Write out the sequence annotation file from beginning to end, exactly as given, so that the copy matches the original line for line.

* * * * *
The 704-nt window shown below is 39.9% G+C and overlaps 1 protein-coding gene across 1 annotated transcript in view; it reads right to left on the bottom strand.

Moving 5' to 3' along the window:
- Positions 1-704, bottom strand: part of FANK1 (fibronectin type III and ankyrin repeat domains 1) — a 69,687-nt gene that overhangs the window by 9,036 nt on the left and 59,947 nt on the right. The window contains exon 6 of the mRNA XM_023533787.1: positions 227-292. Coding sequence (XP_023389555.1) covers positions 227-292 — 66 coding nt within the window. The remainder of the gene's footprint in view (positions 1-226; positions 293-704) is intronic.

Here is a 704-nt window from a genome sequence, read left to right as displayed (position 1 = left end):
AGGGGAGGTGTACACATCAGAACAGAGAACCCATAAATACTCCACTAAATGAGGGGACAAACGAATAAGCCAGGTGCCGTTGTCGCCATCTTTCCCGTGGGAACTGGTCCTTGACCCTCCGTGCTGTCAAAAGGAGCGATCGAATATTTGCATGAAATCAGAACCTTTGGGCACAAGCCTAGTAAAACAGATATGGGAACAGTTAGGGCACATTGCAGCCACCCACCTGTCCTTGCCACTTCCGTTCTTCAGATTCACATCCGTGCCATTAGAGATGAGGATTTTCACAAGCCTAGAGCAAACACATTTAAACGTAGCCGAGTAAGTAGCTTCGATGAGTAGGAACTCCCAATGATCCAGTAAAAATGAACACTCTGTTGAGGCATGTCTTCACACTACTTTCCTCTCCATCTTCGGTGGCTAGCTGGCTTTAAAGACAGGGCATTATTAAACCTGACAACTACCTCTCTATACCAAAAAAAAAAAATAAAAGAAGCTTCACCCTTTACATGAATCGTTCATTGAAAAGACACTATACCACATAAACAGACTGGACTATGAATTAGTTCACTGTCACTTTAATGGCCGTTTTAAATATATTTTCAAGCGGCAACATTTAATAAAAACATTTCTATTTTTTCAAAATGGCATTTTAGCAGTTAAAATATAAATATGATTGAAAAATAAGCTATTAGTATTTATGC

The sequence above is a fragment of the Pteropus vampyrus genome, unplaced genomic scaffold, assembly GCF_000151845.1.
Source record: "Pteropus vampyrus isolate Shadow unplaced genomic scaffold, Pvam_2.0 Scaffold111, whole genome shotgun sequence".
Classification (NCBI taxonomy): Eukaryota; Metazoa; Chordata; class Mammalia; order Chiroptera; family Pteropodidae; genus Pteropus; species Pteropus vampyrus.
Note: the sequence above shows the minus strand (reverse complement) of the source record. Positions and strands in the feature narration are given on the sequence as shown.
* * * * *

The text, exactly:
The 704-nt window shown below is 39.9% G+C and overlaps 1 protein-coding gene across 1 annotated transcript in view; it reads right to left on the bottom strand.

Moving 5' to 3' along the window:
- Positions 1-704, bottom strand: part of FANK1 (fibronectin type III and ankyrin repeat domains 1) — a 69,687-nt gene that overhangs the window by 9,036 nt on the left and 59,947 nt on the right. The window contains exon 6 of the mRNA XM_023533787.1: positions 227-292. Coding sequence (XP_023389555.1) covers positions 227-292 — 66 coding nt within the window. The remainder of the gene's footprint in view (positions 1-226; positions 293-704) is intronic.

Here is a 704-nt window from a genome sequence, read left to right as displayed (position 1 = left end):
AGGGGAGGTGTACACATCAGAACAGAGAACCCATAAATACTCCACTAAATGAGGGGACAAACGAATAAGCCAGGTGCCGTTGTCGCCATCTTTCCCGTGGGAACTGGTCCTTGACCCTCCGTGCTGTCAAAAGGAGCGATCGAATATTTGCATGAAATCAGAACCTTTGGGCACAAGCCTAGTAAAACAGATATGGGAACAGTTAGGGCACATTGCAGCCACCCACCTGTCCTTGCCACTTCCGTTCTTCAGATTCACATCCGTGCCATTAGAGATGAGGATTTTCACAAGCCTAGAGCAAACACATTTAAACGTAGCCGAGTAAGTAGCTTCGATGAGTAGGAACTCCCAATGATCCAGTAAAAATGAACACTCTGTTGAGGCATGTCTTCACACTACTTTCCTCTCCATCTTCGGTGGCTAGCTGGCTTTAAAGACAGGGCATTATTAAACCTGACAACTACCTCTCTATACCAAAAAAAAAAAATAAAAGAAGCTTCACCCTTTACATGAATCGTTCATTGAAAAGACACTATACCACATAAACAGACTGGACTATGAATTAGTTCACTGTCACTTTAATGGCCGTTTTAAATATATTTTCAAGCGGCAACATTTAATAAAAACATTTCTATTTTTTCAAAATGGCATTTTAGCAGTTAAAATATAAATATGATTGAAAAATAAGCTATTAGTATTTATGC

The sequence above is a fragment of the Pteropus vampyrus genome, unplaced genomic scaffold, assembly GCF_000151845.1.
Source record: "Pteropus vampyrus isolate Shadow unplaced genomic scaffold, Pvam_2.0 Scaffold111, whole genome shotgun sequence".
Classification (NCBI taxonomy): Eukaryota; Metazoa; Chordata; class Mammalia; order Chiroptera; family Pteropodidae; genus Pteropus; species Pteropus vampyrus.
Note: the sequence above shows the minus strand (reverse complement) of the source record. Positions and strands in the feature narration are given on the sequence as shown.